Donald E. Westlake (Author - 'Watch Your Back!')
'Backing Into Yet Another Hit!'
John Dortmunder hasn't gotten where he is today by turning a blind eye to an easy heist. So when his friend and fence Arnie Albright discovers that Manhattan billionaire Preston Fareweather has left a treasure-filled Fifth Avenue penthouse practically unguarded, Dortmunder & Co. spring into action.
But into the life of a crook a little rain must fall…and sometimes it's a deluge. The one place that Dortmunder's crew can always count on, their shrine and hangout-the O.J. Bar & Grill-is under siege from some real criminals: the Jersey Mob. Now Dortmunder and his team must liberate Fareweather's treasure and fight off a would-be Tony Soprano at the same time. And in a duel of brains, brawn, and dumb luck on two fronts, Dortmunder had better hope somebody's got his back!
Donald E. Westlake has written numerous novels over the past thirty-five years under his own name and pseudonyms, including Richard Stark. Many of his books have been made into movies, including 'The Hunter,' which became the brilliant film noir 'Point Blank,' and the 1999 smash hit 'Payback.' He penned the Hollywood scripts for 'The Stepfather' and 'The Grifters,' which was nominated for an Academy Award for Best Screenplay.
The winner of three Edgar awards and a Mystery Writers of America Grand Master, Donald E. Westlake was presented with The Eye, the Private Eye Writers of America's Lifetime Achievement Award, at the Shamus Awards. He lives with his wife, Abby Adams, in rural New York State.
Chatting recently with Donald, and knowing about an old nickname of his from days gone by, I first wondered if 'Dewdrip' was anything that anyone still called him these days?! "One of the nice things about maturity is that discourse becomes civil. I haven't been verbally insulted to my face for many years, except, of course, by other drivers."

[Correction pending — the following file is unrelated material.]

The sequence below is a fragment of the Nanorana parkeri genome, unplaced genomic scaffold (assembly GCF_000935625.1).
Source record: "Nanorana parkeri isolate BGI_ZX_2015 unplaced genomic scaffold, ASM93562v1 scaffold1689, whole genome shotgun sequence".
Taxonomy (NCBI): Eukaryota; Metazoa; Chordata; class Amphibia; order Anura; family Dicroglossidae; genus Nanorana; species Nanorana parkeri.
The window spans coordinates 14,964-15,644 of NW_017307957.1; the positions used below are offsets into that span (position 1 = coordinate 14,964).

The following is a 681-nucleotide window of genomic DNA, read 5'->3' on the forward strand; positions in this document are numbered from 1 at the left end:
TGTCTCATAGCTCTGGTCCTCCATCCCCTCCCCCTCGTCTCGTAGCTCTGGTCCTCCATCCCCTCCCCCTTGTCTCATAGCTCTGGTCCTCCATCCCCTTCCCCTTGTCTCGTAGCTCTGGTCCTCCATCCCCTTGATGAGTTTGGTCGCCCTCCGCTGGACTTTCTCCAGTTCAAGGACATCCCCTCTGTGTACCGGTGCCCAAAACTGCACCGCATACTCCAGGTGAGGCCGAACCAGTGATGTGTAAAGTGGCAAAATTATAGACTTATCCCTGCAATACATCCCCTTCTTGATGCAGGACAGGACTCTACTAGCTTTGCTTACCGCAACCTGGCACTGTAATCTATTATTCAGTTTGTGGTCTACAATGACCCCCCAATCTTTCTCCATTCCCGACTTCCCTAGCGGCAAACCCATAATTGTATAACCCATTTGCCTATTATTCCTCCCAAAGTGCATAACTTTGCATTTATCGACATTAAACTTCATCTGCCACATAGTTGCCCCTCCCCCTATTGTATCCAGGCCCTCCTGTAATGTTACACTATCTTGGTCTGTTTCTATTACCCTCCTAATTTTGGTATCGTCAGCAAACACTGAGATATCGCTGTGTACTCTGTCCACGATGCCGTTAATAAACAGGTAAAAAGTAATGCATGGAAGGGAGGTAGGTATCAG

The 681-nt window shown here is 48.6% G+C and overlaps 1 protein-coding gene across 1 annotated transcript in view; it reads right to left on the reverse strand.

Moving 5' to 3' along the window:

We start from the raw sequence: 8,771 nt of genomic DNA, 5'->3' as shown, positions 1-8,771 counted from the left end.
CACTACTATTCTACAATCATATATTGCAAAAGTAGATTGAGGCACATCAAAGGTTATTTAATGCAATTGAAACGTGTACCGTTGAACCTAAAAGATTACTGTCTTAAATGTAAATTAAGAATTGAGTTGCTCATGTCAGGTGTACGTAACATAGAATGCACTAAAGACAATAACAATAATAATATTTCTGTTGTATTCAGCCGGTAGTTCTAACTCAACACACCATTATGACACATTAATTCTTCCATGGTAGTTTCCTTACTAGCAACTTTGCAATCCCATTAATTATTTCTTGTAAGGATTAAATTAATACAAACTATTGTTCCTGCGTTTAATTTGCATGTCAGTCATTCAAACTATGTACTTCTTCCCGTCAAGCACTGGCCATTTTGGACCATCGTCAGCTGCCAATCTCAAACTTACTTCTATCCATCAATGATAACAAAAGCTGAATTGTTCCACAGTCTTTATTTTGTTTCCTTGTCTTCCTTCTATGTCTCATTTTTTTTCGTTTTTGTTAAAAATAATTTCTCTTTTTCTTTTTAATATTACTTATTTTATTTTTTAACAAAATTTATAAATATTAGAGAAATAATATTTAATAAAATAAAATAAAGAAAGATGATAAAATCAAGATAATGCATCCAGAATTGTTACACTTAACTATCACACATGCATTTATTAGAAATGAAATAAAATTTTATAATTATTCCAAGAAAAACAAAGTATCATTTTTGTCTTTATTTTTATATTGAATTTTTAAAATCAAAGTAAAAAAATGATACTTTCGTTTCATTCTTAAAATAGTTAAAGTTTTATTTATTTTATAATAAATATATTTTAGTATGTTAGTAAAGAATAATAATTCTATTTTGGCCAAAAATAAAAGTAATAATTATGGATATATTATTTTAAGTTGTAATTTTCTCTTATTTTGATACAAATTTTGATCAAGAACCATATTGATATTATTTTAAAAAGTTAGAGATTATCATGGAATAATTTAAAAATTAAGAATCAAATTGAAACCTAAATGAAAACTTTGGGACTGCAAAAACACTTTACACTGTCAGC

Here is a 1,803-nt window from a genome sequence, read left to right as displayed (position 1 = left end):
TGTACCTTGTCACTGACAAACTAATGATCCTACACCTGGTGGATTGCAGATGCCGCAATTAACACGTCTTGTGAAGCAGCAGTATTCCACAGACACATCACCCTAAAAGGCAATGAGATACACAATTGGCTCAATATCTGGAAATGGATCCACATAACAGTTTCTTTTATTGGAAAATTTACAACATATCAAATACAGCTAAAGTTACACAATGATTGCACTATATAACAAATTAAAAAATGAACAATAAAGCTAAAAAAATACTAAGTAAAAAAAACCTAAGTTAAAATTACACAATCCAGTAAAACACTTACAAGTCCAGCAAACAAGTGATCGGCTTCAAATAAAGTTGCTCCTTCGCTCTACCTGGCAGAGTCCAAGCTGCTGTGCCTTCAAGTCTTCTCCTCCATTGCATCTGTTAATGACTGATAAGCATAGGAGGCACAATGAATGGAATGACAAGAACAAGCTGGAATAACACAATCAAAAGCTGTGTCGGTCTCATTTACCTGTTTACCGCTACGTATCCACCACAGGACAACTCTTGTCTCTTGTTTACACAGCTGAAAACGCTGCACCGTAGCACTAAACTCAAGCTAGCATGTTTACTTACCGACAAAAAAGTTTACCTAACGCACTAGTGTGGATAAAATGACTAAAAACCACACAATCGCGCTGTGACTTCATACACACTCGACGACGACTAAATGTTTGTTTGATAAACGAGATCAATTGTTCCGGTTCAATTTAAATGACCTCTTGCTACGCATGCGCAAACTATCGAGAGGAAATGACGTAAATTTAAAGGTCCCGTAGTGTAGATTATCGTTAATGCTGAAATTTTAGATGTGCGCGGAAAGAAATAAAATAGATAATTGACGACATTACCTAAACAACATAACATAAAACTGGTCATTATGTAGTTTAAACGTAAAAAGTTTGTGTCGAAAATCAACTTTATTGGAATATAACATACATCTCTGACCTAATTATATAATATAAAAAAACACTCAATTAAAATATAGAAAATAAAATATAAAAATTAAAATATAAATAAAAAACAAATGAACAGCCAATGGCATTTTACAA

Regarding your two and a half years in the United States Air Force, what position did you obtain and what experiences did you take from it? "The Air Force position I mostly obtained was serf. In military terms, my rank went; a)Airman Basic, b)Airman Third Class, c)Airman Basic, d)Airman Third Class, e)Airman Basic, f)civilian. The reason for this yo-yo effect was that I couldn't get past my conviction that life started at 5 PM, and so I kept getting busted for being late to work. Since the military can't call anything by its rightful name, this was known as 'failure to repair', which sounds like they didn't fix your lawnmower, but actually means 'failure to repair at the appointed time to the appointed post of duty'."
Is it true that you still write your books using a typewriter and not a computer in this day and age? "Of course I write on a manual portable typewriter. This little wussy machine here is for fripperies. For serious work, you need a machine that fights back. By now, I have strangler's fingers."
Exploring your latest book 'Watch Your Back!', what made you break your own vow on not writing two novels about John Dortmunder in a row? "I couldn't think of any other story. I made a little note to myself one day -- "Dortmunder annoys Tony Soprano" -- and thought fine, I'll get to it whenever. And it simply wouldn't leave me alone."